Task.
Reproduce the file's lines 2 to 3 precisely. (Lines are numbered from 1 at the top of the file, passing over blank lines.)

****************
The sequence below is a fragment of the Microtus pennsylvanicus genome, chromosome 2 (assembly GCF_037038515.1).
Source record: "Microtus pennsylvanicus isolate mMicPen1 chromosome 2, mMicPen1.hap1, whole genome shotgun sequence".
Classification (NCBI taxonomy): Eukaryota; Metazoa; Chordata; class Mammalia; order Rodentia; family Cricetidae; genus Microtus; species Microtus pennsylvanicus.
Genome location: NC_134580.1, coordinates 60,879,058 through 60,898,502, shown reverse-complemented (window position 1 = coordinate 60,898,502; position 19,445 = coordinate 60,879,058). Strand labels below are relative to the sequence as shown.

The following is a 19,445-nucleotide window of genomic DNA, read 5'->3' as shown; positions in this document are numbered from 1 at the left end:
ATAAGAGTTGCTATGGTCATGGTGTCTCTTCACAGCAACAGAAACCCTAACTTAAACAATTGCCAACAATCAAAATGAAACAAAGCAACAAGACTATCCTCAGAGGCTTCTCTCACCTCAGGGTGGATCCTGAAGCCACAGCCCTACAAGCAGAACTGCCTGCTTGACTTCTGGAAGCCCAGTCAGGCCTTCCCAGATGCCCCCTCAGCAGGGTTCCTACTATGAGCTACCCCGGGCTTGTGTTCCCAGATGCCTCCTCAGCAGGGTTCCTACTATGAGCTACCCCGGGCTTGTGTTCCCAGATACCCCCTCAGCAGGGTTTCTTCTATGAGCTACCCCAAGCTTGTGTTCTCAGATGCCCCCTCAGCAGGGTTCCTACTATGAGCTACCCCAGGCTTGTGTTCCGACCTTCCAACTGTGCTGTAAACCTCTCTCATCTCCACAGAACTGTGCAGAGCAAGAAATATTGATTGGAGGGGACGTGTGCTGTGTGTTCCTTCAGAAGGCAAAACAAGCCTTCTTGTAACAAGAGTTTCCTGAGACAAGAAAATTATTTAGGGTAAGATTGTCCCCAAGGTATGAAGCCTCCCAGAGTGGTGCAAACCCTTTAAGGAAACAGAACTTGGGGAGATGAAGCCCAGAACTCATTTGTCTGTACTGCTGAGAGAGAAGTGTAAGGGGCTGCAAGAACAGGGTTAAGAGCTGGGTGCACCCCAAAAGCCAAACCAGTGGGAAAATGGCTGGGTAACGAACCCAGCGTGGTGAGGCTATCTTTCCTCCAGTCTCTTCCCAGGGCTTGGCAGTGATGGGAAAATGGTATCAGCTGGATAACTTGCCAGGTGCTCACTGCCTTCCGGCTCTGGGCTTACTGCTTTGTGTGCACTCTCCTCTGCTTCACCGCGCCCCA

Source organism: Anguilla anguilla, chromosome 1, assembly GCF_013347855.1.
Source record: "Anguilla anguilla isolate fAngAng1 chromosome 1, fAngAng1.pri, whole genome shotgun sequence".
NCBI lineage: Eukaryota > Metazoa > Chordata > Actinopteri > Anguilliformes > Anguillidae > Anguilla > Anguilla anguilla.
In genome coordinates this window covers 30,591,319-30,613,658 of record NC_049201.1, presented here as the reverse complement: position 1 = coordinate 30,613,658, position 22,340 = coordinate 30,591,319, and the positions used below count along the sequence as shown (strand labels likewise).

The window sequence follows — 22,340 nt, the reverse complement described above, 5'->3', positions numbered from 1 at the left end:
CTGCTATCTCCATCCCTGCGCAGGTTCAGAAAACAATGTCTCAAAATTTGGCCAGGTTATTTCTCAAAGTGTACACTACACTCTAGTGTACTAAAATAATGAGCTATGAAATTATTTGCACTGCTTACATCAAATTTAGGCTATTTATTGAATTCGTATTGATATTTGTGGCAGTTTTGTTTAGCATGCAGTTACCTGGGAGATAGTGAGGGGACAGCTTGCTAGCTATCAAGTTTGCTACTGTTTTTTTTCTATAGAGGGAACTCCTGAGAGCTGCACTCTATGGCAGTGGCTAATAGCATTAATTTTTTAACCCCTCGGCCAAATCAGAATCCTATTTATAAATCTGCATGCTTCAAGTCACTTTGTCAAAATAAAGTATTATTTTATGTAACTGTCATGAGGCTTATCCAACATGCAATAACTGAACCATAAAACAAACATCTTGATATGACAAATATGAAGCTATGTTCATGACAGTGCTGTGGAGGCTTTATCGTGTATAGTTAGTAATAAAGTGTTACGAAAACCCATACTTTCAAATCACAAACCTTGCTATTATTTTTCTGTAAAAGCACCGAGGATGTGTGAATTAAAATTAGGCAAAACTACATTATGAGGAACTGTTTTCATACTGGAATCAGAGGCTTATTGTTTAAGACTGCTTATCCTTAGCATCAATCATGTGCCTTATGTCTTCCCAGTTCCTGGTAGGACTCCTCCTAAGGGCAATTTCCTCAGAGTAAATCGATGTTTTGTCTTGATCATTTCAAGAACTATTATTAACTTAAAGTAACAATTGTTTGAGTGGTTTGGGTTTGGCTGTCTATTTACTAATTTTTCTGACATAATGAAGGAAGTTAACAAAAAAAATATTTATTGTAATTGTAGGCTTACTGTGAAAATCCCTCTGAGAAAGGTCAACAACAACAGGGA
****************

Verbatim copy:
Source record: "Microtus pennsylvanicus isolate mMicPen1 chromosome 2, mMicPen1.hap1, whole genome shotgun sequence".
Classification (NCBI taxonomy): Eukaryota; Metazoa; Chordata; class Mammalia; order Rodentia; family Cricetidae; genus Microtus; species Microtus pennsylvanicus.